Domestic Violence Awareness Month Mash Up: Your Strength, Your Words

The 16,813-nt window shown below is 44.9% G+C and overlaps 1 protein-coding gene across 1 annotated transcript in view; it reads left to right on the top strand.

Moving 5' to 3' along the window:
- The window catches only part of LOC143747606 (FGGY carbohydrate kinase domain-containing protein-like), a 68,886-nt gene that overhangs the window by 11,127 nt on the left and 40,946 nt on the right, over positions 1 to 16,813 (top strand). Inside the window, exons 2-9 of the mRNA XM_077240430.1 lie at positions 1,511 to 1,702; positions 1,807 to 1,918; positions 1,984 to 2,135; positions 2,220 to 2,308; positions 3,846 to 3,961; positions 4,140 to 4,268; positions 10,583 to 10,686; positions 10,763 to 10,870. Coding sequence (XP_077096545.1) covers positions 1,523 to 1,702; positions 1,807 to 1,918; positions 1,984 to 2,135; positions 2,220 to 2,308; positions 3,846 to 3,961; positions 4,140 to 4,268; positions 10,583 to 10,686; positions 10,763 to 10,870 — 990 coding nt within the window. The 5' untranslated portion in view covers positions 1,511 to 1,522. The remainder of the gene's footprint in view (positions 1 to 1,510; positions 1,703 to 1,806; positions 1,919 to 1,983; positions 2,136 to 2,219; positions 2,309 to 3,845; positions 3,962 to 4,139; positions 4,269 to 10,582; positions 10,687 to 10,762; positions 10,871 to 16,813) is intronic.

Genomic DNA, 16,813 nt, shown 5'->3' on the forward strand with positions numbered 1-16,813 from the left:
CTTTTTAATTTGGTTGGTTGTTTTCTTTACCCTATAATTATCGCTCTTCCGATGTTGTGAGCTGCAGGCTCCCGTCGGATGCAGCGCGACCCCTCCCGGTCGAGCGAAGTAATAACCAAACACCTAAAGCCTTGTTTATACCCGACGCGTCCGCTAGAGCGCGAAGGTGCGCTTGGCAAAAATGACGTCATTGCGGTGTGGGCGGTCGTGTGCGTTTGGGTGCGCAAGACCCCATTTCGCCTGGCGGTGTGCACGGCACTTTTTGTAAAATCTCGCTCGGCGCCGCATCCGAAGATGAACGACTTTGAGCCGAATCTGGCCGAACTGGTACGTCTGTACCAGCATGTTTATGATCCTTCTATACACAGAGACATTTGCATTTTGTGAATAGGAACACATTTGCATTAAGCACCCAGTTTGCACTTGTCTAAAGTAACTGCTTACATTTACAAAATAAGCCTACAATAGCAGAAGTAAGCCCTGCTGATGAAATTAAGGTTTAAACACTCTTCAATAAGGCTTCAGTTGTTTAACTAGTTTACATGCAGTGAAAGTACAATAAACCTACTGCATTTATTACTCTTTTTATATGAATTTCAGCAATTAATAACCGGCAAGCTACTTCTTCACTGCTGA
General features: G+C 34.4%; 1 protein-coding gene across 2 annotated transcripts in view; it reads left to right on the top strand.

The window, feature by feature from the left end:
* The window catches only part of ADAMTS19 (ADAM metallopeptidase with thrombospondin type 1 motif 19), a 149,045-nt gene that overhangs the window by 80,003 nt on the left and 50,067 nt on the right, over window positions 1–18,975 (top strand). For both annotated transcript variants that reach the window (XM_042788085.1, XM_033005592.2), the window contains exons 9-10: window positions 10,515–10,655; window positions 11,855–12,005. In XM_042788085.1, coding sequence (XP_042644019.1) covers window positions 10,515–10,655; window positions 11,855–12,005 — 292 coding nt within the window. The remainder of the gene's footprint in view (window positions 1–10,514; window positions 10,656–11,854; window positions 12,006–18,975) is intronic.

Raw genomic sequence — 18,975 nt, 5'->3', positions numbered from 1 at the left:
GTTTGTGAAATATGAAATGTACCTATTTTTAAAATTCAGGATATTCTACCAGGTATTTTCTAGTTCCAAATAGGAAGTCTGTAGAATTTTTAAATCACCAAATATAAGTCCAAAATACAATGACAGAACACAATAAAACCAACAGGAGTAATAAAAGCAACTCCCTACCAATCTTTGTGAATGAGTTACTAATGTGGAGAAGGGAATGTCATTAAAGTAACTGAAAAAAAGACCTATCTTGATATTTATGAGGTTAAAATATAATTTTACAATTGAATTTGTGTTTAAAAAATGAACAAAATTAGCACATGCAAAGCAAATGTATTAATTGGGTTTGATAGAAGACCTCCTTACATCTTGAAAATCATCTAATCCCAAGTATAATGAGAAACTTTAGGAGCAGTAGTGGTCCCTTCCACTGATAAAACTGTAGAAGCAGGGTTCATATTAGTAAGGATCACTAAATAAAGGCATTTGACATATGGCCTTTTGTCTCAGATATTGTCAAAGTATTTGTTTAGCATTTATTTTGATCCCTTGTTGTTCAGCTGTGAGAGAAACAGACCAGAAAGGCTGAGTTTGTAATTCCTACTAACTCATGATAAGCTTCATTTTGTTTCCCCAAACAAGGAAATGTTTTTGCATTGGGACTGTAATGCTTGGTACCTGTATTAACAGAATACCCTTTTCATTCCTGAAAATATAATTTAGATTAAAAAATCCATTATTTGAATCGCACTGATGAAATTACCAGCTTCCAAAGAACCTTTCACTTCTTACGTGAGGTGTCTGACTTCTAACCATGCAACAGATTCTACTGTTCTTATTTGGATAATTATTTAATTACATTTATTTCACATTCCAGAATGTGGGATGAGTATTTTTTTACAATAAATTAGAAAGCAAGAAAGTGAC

October is Domestic Violence Awareness Month. Deborah Siegel turns it over to She Writers who bravely responded to last week's call for slightly-over-twitter-length stories of women who survived. Since I am left speechless (SPEECHLESS) by your responses to the “I Will Survive” writing prompt I started last week, today I let your words speak for themselves. The prompt is still open, so please feel free to add your own response by reading about it and following the instructions posted here. We’ll continue to spread word about your words via Twitter, Facebook, and the like through the rest of October, so please join us in bearing witness and honoring the strength of our mothers, sisters, neighbors, friends, our heroines, our characters, ourselves by telling her tale and ending with the letters IWS, for "I Will Survive." (Here, in short, are the rules of the prompt: 1. In 300 characters or less, narrate a nugget about a woman who survived. She may be your sister, your friend, the woman next door. She may be a character in your novel or a figment of your mind. She may be a woman in an existing work of literature or a song. She may be…you. 2. End with a punch line, if possible. Or at least make certain it’s clear why this woman, her strength or her survival, inspires you. 3. Conclude with the letters IWS—for I Will Survive. 4.Post your entry in comments to this post and/or on your SW blog with the tag IWS, so we can find it.) And please keep spreading the word: -If you tweet, tweet the first few words of your entry, the link to the prompt (, and the hashtags #IWS, #VAW. Here's one ready to go: SW Domestic Violence Awareness Month Writing Prompt: "I Will Survive."Be witness. Honor survival. Pls share: #IWS, #VAW -If you FB, post the following: Do you know a survivor of domestic violence? Participate in the She Writes Domestic Violence Awareness Month Writing Prompt: I Will Survive. Be her witness. Honor her strength. And pass it on. Ok, your words. Here we go. Here’s a pastiche I’ve composed, pulling snippets from some of what you’ve written so far: “Silence, when undertaken willingly can be good but it becomes abuse when one is told to shut up or worse yet that their words, their feelings are relegated to the heap of irrelevance by the one who wishes to silence you or just as bad, walks away while you are in mid-sentence.” -Rosey Goodman “[S]he wrapped her naked bruised body in a bedspread and climbed out the window to freedom.” – Julie Jeffs “It is as if introspection serves as a ceremonial ablution and through that ritual the chokehold of shame is rinsed clean and makes room for me to see that I am not a victim….I can no longer stay quiet in this world, I have a voice and I feel it reverberate off my internal walls, making its slow climb upward until its melody can be heard all around.” –Elin Stebbins Waldal (excerpt from the memoir, Tornado Warning) Read more “I share because I know I am not alone, and because I know that out there somewhere there is someone who believes she is.” –Jennifer Hazard Read more “I guess I understand now where he learned all his cruelty. I’d like to say I’ve forgotten all about him, but I haven’t. I’m working through it though.” – Sarah Martin Byrd (excerpt from the novel, Guardian Spirit) Watch the trailer “She survived because he died first. He was absolutely going to kill her one day, it was just a matter of time.” – Marie Cooper “He wanted to beat her with words and gestures because it was...entertaining, thrilling, empowering. And she knew that indeed, he'd never loved her as a parent should - and that she would be....okay.” –Joanna Johnson “Pride is the man with the lovely wife who, as long as she obeys his every demand, feels all is well in the world.” - Debra Kay Hannula “Eventually, I realized I was avoiding speaking unless spoken to and answering questions with anything definitive until I had a clear idea of what he wanted the answer to be.” Maria I. Kuroshchepova i remember looking into the bathroom mirror on my birthday a few years before feeling sorry for myself a target turned victim i was the only one seeing the woman who only i saw -Kelly Fitzpatrick, from “The Day of the Fall” Read more "So big man, with your big fist clenched, hear me as I say I'll no longer be your whore. Watch me big man, I'm walking out that door!" -Suzanna Burke “Now I know I survived, I'd leave sooner. I'd still have had to start over, but there would have been more of me to start it.” -Jennifer Shryock “It is hard to see through the uncut hair, the bruised lips, the worn down self to the person she remembers herself as but the voices are louder now, " Let's go, come on, get up. I'm done, please, just leave. We can't do this anymore. I can't do this anymore." Okay, she says out loud. Yes, I am ready. Yes, I am ready to go.” -Rebecca Anne Salem "Quiet whispers silenced by the desire to see you as my truth. messages went unheeded while I danced to your music." - E. Joyce Moore, from “Homage to Yvette Cade” “After years and therapy and writing about it, I passed the story on.” Joyce Evans-Campbell (And this, just from the first few pages of your comments last week. I promise to post more a little bit later today!) RELATED: For those who are unsure of what constitutes abuse, please visit this series on domestic abuse published in by She Writer E. Joyce Moore (The image above is a poster for sale from the National Coalition against Domestic Violence)